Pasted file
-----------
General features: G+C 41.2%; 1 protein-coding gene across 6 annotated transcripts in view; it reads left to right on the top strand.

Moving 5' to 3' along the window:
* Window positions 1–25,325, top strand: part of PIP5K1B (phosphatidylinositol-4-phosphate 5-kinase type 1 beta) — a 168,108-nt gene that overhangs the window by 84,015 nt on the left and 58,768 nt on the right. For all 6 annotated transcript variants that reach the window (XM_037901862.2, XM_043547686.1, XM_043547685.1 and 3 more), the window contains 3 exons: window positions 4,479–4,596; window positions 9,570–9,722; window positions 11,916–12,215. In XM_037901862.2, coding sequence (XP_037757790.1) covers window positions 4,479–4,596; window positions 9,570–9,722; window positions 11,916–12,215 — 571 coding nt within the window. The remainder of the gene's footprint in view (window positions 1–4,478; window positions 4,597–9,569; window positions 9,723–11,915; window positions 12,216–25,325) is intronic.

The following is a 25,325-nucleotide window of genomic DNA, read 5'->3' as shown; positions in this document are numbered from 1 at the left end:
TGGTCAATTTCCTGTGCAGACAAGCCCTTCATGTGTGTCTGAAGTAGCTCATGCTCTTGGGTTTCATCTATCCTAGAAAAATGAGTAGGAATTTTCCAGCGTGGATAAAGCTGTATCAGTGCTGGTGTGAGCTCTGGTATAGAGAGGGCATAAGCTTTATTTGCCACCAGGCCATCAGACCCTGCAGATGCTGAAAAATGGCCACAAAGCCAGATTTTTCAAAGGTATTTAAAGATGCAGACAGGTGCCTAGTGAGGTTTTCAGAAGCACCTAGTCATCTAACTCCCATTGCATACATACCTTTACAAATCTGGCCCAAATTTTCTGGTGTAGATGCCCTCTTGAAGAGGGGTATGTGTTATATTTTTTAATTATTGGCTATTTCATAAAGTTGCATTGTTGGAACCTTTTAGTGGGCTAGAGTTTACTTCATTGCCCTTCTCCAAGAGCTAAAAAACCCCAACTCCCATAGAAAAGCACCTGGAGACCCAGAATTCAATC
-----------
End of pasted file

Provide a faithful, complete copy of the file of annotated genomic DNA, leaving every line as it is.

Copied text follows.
General features: G+C 41.2%; 1 protein-coding gene across 6 annotated transcripts in view; it reads left to right on the top strand.

Moving 5' to 3' along the window:
* Window positions 1–25,325, top strand: part of PIP5K1B (phosphatidylinositol-4-phosphate 5-kinase type 1 beta) — a 168,108-nt gene that overhangs the window by 84,015 nt on the left and 58,768 nt on the right. For all 6 annotated transcript variants that reach the window (XM_037901862.2, XM_043547686.1, XM_043547685.1 and 3 more), the window contains 3 exons: window positions 4,479–4,596; window positions 9,570–9,722; window positions 11,916–12,215. In XM_037901862.2, coding sequence (XP_037757790.1) covers window positions 4,479–4,596; window positions 9,570–9,722; window positions 11,916–12,215 — 571 coding nt within the window. The remainder of the gene's footprint in view (window positions 1–4,478; window positions 4,597–9,569; window positions 9,723–11,915; window positions 12,216–25,325) is intronic.

The following is a 25,325-nucleotide window of genomic DNA, read 5'->3' as shown; positions in this document are numbered from 1 at the left end:
TGGTCAATTTCCTGTGCAGACAAGCCCTTCATGTGTGTCTGAAGTAGCTCATGCTCTTGGGTTTCATCTATCCTAGAAAAATGAGTAGGAATTTTCCAGCGTGGATAAAGCTGTATCAGTGCTGGTGTGAGCTCTGGTATAGAGAGGGCATAAGCTTTATTTGCCACCAGGCCATCAGACCCTGCAGATGCTGAAAAATGGCCACAAAGCCAGATTTTTCAAAGGTATTTAAAGATGCAGACAGGTGCCTAGTGAGGTTTTCAGAAGCACCTAGTCATCTAACTCCCATTGCATACATACCTTTACAAATCTGGCCCAAATTTTCTGGTGTAGATGCCCTCTTGAAGAGGGGTATGTGTTATATTTTTTAATTATTGGCTATTTCATAAAGTTGCATTGTTGGAACCTTTTAGTGGGCTAGAGTTTACTTCATTGCCCTTCTCCAAGAGCTAAAAAACCCCAACTCCCATAGAAAAGCACCTGGAGACCCAGAATTCAATC